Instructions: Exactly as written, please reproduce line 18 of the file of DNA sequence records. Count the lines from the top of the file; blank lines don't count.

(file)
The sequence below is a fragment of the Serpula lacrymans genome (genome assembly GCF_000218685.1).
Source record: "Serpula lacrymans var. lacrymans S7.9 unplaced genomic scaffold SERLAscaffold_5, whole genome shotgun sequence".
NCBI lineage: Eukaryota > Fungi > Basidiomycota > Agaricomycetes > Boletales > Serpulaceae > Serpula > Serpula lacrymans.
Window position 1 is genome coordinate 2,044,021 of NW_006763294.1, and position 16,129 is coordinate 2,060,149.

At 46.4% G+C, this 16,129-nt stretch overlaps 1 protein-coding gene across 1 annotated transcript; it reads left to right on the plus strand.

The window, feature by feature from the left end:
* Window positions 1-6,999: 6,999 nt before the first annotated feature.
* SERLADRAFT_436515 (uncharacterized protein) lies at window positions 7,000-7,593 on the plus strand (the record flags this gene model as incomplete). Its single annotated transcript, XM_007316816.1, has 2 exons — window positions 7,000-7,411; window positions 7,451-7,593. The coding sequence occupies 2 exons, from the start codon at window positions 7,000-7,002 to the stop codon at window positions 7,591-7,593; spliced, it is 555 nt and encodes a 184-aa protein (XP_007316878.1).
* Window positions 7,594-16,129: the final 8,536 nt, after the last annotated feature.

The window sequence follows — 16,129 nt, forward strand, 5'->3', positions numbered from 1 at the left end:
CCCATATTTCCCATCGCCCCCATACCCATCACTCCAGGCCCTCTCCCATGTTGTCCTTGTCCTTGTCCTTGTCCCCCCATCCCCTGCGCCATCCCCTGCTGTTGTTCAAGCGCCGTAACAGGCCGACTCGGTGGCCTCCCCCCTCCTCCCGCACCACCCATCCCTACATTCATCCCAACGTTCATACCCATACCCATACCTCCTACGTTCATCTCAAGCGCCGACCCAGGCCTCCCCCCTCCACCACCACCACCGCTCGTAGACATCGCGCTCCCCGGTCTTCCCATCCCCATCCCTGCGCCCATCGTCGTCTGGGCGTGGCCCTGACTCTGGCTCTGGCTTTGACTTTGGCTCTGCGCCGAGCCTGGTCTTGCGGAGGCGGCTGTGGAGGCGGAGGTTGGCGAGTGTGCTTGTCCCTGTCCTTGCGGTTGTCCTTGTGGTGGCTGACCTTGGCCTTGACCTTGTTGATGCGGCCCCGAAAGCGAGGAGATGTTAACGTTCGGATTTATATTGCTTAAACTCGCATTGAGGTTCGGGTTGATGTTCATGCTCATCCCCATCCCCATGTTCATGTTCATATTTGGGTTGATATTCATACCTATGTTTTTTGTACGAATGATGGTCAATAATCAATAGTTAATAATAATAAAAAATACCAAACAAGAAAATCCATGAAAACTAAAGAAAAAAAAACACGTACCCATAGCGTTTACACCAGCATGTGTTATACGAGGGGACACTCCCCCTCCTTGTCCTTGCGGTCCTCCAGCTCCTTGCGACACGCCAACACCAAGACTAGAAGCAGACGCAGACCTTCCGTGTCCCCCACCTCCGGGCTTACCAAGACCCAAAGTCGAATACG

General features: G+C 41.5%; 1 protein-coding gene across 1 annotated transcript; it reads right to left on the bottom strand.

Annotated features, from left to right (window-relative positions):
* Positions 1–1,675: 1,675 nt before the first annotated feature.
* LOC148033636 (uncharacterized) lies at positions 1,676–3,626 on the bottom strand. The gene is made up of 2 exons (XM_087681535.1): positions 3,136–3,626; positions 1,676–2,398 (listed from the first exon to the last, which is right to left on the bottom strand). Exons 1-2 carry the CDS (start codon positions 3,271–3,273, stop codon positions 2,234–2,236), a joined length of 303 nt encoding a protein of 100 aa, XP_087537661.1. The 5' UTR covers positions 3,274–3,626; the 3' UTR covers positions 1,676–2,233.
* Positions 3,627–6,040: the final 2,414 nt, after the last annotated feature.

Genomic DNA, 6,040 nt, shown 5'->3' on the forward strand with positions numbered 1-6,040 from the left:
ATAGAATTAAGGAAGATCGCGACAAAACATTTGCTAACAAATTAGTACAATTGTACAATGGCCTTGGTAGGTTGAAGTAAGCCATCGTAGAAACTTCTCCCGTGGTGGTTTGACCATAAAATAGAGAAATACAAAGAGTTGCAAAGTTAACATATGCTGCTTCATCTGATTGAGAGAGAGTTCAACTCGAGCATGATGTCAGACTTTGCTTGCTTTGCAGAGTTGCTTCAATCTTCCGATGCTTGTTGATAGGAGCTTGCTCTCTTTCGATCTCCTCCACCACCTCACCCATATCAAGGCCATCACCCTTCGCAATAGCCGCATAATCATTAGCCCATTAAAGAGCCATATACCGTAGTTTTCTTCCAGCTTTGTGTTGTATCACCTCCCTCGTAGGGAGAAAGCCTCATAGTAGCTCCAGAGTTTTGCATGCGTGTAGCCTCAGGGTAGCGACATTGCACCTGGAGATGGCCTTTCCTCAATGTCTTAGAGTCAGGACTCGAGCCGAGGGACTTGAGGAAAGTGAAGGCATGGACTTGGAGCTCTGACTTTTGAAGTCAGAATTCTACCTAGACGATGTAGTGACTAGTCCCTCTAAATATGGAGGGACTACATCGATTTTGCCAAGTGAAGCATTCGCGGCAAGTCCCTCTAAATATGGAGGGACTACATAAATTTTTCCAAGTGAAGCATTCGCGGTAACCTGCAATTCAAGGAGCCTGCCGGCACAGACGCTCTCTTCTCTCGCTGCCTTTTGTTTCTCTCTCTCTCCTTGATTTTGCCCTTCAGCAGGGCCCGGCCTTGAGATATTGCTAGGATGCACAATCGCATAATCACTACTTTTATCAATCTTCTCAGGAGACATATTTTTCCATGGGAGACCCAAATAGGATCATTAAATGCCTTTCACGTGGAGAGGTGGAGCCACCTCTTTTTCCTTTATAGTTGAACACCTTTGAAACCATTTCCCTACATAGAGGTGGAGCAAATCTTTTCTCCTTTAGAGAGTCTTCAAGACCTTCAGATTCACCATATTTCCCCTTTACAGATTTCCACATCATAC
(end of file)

ATAGAATTAAGGAAGATCGCGACAAAACATTTGCTAACAAATTAGTACAATTGTACAATGGCCTTGGTAGGTTGAAGTAAGCCATCGTAGAAACTTCTCCCGTGGTGGTTTGACCATAAAATAGAGAAATACAAAGAGTTGCAAAGTTAACATATGCTGCTTCATCTGATTGAGAGAGAGTTCAACTCGAGCATGATGTCAGACTTTGCTTGCTTTGCAGAGTTGCTTCAATCTTCCGATGCTTGTTGATAGGAGCTTGCTCTCTTTCGATCTCCTCCACCACCTCACCCATATCAAGGCCATCACCCTTCGCAATAGCCGCATAATCATTAGCCCATTAAAGAGCCATATACCGTAGTTTTCTTCCAGCTTTGTGTTGTATCACCTCCCTCGTAGGGAGAAAGCCTCATAGTAGCTCCAGAGTTTTGCATGCGTGTAGCCTCAGGGTAGCGACATTGCACCTGGAGATGGCCTTTCCTCAATGTCTTAGAGTCAGGACTCGAGCCGAGGGACTTGAGGAAAGTGAAGGCATGGACTTGGAGCTCTGACTTTTGAAGTCAGAATTCTACCTAGACGATGTAGTGACTAGTCCCTCTAAATATGGAGGGACTACATCGATTTTGCCAAGTGAAGCATTCGCGGCAAGTCCCTCTAAATATGGAGGGACTACATAAATTTTTCCAAGTGAAGCATTCGCGGTAACCTGCAATTCAAGGAGCCTGCCGGCACAGACGCTCTCTTCTCTCGCTGCCTTTTGTTTCTCTCTCTCTCCTTGATTTTGCCCTTCAGCAGGGCCCGGCCTTGAGATATTGCTAGGATGCACAATCGCATAATCACTACTTTTATCAATCTTCTCAGGAGACATATTTTTCCATGGGAGACCCAAATAGGATCATTAAATGCCTTTCACGTGGAGAGGTGGAGCCACCTCTTTTTCCTTTATAGTTGAACACCTTTGAAACCATTTCCCTACATAGAGGTGGAGCAAATCTTTTCTCCTTTAGAGAGTCTTCAAGACCTTCAGATTCACCATATTTCCCCTTTACAGATTTCCACATCATAC